Sunday, January 22, 2012

Boozing in Berkeley

Berkeley, Ca. is one of the best dining destinations in the U.S. Alice Waters' restaurant Chez Panisse is still going strong more than 40 years after she founded it. Across the street, the Cheese Board offers delicious, freshly made pizza at $2.50 a slice, though only in one variety per day. Near the Cal campus, Ippuku grills every part of its free-range chickens - I found the heart particularly memorable when I ate there last summer - and for the adventurous, or perhaps foolish, offers a raw chicken dish whose surprisingly appealing texture suggests the quality of the birds with which Ippuku is working: And MFWC makes daily pilgrimages to Ici on College Avenue for candied blood orange ice cream and other such frozen delights.

The options for wine buyers are just as good. Berkeley is most famous as the home of Kermit Lynch, who began importing wines from France in the early 1970s as Waters was launching Chez Panisse. Just as Waters led a movement toward a cuisine based on fresh ingredients rather than intricate preparations, Lynch became a leading importer by championing traditional wines made in what he viewed as an authentic way rather than those designed for an American audience that prefers high alcohol and big flavors - in other words, many of the wines made in Napa Valley. (See "One cagey romantic," Oct. 10.)  The Lynch label on the back of a bottle is always a good sign, but his store next to Waters's bakery Cafe Fannie in Berkeley does not offer a lot of choices for budget wine buyers. Lynch focuses almost exclusively on France and Italy, and his reputation is such that he can easily move cases of expensive wine.

The thrifty wine buyer will do better by going to Vintage Berkeley, which has stores on College Ave. across the street from Ici (they let you bring ice cream into the shop) and on Vine St., around the corner from Chez Panisse and the Cheese Board. VB focusses on wines between $10 and $20 with a few edging over that figure and a small reserve section in their College Ave. store. On the way to meet a group of people who gathered to watch the 49ers game last week (MWFC believes in adapting to the local culture when he travels even though he's rooting for Ray Lewis, Ed Reed, T-Sizzle and the rest of the Ravens to get to Indianapolis), MFWC picked up a 2009 Douro Twisted for $16.50 made by Niepoort, the Portuguese winemakers most famous for their ports. ( It turns out that Niepoort makes a number of other wines, including the Twisted, a robust red that smells of barnyard, tobacco and chocolate with a little fruit and is made from the same varietals that go into port. It's tasty stuff that gives the drinker a sense of the flavors that go into port without clubbing him over the head.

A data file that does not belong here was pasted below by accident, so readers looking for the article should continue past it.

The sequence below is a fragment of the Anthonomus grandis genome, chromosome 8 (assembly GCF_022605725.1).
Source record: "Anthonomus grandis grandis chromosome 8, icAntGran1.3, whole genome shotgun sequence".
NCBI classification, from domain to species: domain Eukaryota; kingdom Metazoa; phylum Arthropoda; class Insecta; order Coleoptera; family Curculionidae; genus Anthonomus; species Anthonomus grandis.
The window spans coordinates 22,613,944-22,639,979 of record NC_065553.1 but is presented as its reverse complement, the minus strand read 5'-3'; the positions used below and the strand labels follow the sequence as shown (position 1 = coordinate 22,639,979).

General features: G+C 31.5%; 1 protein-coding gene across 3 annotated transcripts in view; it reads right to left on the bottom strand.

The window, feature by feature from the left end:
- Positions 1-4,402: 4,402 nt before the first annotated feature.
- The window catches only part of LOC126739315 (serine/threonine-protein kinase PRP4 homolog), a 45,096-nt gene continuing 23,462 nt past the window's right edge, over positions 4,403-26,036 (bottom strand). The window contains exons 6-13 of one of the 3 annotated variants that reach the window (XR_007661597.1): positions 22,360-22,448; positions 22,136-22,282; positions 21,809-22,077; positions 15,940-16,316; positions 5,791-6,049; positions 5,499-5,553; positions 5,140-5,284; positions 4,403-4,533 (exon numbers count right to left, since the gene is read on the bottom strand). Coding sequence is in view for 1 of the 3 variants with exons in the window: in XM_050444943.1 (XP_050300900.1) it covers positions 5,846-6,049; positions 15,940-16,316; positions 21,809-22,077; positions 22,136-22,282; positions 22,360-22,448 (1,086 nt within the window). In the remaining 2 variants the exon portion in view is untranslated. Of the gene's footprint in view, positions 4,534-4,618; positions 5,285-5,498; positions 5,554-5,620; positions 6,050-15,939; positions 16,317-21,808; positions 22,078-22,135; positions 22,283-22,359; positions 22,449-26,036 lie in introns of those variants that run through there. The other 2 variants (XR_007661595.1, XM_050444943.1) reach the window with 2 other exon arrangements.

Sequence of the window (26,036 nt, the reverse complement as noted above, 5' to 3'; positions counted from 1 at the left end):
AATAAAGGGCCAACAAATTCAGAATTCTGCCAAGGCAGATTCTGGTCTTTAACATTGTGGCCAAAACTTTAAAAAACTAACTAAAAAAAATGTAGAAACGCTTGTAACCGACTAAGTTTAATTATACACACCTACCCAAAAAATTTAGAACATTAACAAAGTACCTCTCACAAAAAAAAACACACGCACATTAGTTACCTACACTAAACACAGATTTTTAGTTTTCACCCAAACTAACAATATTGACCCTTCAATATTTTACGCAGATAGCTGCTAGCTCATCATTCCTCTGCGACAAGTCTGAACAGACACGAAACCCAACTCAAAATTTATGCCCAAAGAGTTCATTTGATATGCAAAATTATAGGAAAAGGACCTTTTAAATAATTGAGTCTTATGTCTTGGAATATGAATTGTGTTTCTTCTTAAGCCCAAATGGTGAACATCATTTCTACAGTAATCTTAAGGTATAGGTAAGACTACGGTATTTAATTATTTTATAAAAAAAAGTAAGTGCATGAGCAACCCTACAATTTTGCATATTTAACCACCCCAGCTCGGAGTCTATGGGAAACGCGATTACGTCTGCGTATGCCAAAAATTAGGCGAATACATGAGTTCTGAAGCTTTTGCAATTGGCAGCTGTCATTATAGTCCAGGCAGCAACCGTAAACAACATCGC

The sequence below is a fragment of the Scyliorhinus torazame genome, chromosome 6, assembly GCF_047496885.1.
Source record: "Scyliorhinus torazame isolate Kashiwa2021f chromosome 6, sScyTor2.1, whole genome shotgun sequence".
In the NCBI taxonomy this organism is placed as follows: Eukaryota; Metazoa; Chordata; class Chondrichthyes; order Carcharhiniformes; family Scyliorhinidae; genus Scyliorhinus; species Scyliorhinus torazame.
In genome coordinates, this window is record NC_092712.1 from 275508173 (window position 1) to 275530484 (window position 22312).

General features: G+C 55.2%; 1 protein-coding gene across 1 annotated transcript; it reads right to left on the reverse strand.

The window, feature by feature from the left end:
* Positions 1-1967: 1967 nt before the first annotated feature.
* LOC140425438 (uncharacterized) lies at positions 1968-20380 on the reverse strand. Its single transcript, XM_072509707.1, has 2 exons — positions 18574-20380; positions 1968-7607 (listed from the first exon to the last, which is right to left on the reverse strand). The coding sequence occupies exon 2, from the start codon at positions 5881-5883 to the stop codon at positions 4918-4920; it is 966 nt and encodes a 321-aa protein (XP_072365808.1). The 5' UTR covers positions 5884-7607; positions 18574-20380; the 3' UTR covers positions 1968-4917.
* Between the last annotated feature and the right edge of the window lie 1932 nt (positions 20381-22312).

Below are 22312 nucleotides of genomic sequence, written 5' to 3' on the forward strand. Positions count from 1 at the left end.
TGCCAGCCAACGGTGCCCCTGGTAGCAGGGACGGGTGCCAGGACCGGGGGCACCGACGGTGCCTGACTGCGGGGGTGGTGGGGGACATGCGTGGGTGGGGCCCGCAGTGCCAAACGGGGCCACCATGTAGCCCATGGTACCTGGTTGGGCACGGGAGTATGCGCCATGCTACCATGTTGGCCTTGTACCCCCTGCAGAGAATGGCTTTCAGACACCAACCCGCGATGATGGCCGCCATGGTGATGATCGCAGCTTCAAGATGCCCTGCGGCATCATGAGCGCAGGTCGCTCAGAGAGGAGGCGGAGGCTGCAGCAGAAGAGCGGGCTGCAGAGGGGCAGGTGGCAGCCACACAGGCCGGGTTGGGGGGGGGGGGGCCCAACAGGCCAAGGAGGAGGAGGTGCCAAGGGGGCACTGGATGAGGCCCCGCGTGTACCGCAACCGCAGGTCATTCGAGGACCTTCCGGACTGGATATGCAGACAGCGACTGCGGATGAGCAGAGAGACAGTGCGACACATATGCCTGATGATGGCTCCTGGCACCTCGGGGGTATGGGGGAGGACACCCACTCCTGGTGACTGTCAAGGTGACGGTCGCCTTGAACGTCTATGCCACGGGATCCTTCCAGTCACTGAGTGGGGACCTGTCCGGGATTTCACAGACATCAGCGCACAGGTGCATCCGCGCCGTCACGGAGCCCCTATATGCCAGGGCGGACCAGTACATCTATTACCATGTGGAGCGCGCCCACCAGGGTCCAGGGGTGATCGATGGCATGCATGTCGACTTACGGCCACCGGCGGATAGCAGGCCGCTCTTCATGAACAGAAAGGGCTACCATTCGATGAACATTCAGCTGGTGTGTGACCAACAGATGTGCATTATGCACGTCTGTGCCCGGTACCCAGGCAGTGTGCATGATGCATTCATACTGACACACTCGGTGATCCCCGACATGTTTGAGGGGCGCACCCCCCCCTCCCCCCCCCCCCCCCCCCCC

MFWC went back the next day to pick up a few more bottles, including the Occhipinti SP68 2009 white for $22. The wine is a blend of Albanello, a centuries-old Sicilian grape used primarily for blending and almost never encountered in the U.S., and zibibbo, a local name for Muscat that dervies from the Arabic zabib, "dried grape" and is also used to make a wine similar to Marsala in which the grapes are dried and then pressed. Sadly, MFWC came down with a stomach bug that prevented him from sampling the Occhipinti, though the description on the Prune website is appealing:

After picking up the Douro Twisted, MFWC headed to Paul Marcus Wines (no relation to the blogger). PMW is in a small marketplace across the street from the Rockridge BART and ranges broadly in geography and price. Here wine geeks will find Lopez de Heredia, Occhipinti, Jura wines, and rieslings; casual buyers will have a reasonable selection of affordable wines; and the cellaring classes can ask about a reserve list that has some remarkable values from both California and Europe.   

No comments:

Post a Comment